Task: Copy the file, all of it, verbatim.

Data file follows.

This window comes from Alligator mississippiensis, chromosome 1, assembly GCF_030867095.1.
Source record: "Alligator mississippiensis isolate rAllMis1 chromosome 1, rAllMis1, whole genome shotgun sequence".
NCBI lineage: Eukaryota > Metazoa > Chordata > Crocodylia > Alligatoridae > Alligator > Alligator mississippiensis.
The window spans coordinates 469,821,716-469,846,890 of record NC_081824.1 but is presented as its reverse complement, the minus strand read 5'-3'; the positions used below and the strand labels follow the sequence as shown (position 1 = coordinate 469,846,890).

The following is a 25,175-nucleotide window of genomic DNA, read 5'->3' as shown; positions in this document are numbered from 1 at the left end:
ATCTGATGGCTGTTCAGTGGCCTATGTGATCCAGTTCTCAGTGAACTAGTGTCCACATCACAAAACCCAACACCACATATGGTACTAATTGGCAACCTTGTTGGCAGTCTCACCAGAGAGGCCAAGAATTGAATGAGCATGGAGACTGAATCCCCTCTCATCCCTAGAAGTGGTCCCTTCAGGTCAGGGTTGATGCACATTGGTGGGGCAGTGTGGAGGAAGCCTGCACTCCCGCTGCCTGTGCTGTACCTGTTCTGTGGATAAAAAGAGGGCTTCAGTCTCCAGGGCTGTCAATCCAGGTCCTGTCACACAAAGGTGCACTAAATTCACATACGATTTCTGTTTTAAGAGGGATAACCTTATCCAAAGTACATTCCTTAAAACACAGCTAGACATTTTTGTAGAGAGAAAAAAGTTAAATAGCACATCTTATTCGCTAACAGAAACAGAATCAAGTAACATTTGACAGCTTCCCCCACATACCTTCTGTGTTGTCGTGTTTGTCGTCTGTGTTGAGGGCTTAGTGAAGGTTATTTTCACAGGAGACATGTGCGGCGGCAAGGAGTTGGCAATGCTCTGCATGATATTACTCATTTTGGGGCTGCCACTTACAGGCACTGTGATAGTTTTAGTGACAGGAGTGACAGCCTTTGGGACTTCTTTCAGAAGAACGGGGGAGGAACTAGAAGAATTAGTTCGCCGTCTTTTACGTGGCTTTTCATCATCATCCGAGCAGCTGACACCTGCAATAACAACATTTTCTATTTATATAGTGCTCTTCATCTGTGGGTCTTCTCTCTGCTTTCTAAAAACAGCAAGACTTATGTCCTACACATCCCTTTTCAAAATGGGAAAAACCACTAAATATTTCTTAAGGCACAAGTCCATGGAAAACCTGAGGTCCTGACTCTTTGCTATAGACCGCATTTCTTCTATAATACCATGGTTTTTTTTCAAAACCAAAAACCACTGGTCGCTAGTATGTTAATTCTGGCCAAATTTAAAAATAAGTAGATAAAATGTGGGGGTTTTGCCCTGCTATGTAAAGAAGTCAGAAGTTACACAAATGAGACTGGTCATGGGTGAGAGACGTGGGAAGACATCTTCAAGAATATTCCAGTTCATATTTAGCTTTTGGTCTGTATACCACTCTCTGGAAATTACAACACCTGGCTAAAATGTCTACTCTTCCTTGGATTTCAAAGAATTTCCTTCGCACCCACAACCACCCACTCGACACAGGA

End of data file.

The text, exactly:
This window comes from Alligator mississippiensis, chromosome 1, assembly GCF_030867095.1.
Source record: "Alligator mississippiensis isolate rAllMis1 chromosome 1, rAllMis1, whole genome shotgun sequence".
NCBI lineage: Eukaryota > Metazoa > Chordata > Crocodylia > Alligatoridae > Alligator > Alligator mississippiensis.
The window spans coordinates 469,821,716-469,846,890 of record NC_081824.1 but is presented as its reverse complement, the minus strand read 5'-3'; the positions used below and the strand labels follow the sequence as shown (position 1 = coordinate 469,846,890).

The following is a 25,175-nucleotide window of genomic DNA, read 5'->3' as shown; positions in this document are numbered from 1 at the left end:
ATCTGATGGCTGTTCAGTGGCCTATGTGATCCAGTTCTCAGTGAACTAGTGTCCACATCACAAAACCCAACACCACATATGGTACTAATTGGCAACCTTGTTGGCAGTCTCACCAGAGAGGCCAAGAATTGAATGAGCATGGAGACTGAATCCCCTCTCATCCCTAGAAGTGGTCCCTTCAGGTCAGGGTTGATGCACATTGGTGGGGCAGTGTGGAGGAAGCCTGCACTCCCGCTGCCTGTGCTGTACCTGTTCTGTGGATAAAAAGAGGGCTTCAGTCTCCAGGGCTGTCAATCCAGGTCCTGTCACACAAAGGTGCACTAAATTCACATACGATTTCTGTTTTAAGAGGGATAACCTTATCCAAAGTACATTCCTTAAAACACAGCTAGACATTTTTGTAGAGAGAAAAAAGTTAAATAGCACATCTTATTCGCTAACAGAAACAGAATCAAGTAACATTTGACAGCTTCCCCCACATACCTTCTGTGTTGTCGTGTTTGTCGTCTGTGTTGAGGGCTTAGTGAAGGTTATTTTCACAGGAGACATGTGCGGCGGCAAGGAGTTGGCAATGCTCTGCATGATATTACTCATTTTGGGGCTGCCACTTACAGGCACTGTGATAGTTTTAGTGACAGGAGTGACAGCCTTTGGGACTTCTTTCAGAAGAACGGGGGAGGAACTAGAAGAATTAGTTCGCCGTCTTTTACGTGGCTTTTCATCATCATCCGAGCAGCTGACACCTGCAATAACAACATTTTCTATTTATATAGTGCTCTTCATCTGTGGGTCTTCTCTCTGCTTTCTAAAAACAGCAAGACTTATGTCCTACACATCCCTTTTCAAAATGGGAAAAACCACTAAATATTTCTTAAGGCACAAGTCCATGGAAAACCTGAGGTCCTGACTCTTTGCTATAGACCGCATTTCTTCTATAATACCATGGTTTTTTTTCAAAACCAAAAACCACTGGTCGCTAGTATGTTAATTCTGGCCAAATTTAAAAATAAGTAGATAAAATGTGGGGGTTTTGCCCTGCTATGTAAAGAAGTCAGAAGTTACACAAATGAGACTGGTCATGGGTGAGAGACGTGGGAAGACATCTTCAAGAATATTCCAGTTCATATTTAGCTTTTGGTCTGTATACCACTCTCTGGAAATTACAACACCTGGCTAAAATGTCTACTCTTCCTTGGATTTCAAAGAATTTCCTTCGCACCCACAACCACCCACTCGACACAGGA